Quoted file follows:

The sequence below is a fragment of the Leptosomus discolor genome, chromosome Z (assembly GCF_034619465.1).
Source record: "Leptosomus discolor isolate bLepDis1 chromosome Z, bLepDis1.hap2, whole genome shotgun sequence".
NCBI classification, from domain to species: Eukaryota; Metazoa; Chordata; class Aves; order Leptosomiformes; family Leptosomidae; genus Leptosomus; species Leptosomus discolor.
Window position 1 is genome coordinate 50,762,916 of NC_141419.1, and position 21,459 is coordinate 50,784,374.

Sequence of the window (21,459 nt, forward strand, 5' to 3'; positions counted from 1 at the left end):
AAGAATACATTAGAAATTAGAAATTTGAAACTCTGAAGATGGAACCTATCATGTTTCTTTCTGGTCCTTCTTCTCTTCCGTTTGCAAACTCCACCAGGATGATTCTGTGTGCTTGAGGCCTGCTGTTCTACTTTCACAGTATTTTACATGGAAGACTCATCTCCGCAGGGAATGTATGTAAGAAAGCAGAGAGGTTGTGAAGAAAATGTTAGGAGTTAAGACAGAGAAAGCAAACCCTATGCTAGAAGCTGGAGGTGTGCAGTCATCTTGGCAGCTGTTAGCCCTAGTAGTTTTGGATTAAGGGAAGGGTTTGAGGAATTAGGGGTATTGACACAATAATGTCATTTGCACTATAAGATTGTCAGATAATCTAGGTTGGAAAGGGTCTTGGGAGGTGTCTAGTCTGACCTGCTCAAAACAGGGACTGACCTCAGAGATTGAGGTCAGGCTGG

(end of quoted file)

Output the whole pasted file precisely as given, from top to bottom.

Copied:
The sequence below is a fragment of the Leptosomus discolor genome, chromosome Z (assembly GCF_034619465.1).
Source record: "Leptosomus discolor isolate bLepDis1 chromosome Z, bLepDis1.hap2, whole genome shotgun sequence".
NCBI classification, from domain to species: Eukaryota; Metazoa; Chordata; class Aves; order Leptosomiformes; family Leptosomidae; genus Leptosomus; species Leptosomus discolor.
Window position 1 is genome coordinate 50,762,916 of NC_141419.1, and position 21,459 is coordinate 50,784,374.

Sequence of the window (21,459 nt, forward strand, 5' to 3'; positions counted from 1 at the left end):
AAGAATACATTAGAAATTAGAAATTTGAAACTCTGAAGATGGAACCTATCATGTTTCTTTCTGGTCCTTCTTCTCTTCCGTTTGCAAACTCCACCAGGATGATTCTGTGTGCTTGAGGCCTGCTGTTCTACTTTCACAGTATTTTACATGGAAGACTCATCTCCGCAGGGAATGTATGTAAGAAAGCAGAGAGGTTGTGAAGAAAATGTTAGGAGTTAAGACAGAGAAAGCAAACCCTATGCTAGAAGCTGGAGGTGTGCAGTCATCTTGGCAGCTGTTAGCCCTAGTAGTTTTGGATTAAGGGAAGGGTTTGAGGAATTAGGGGTATTGACACAATAATGTCATTTGCACTATAAGATTGTCAGATAATCTAGGTTGGAAAGGGTCTTGGGAGGTGTCTAGTCTGACCTGCTCAAAACAGGGACTGACCTCAGAGATTGAGGTCAGGCTGG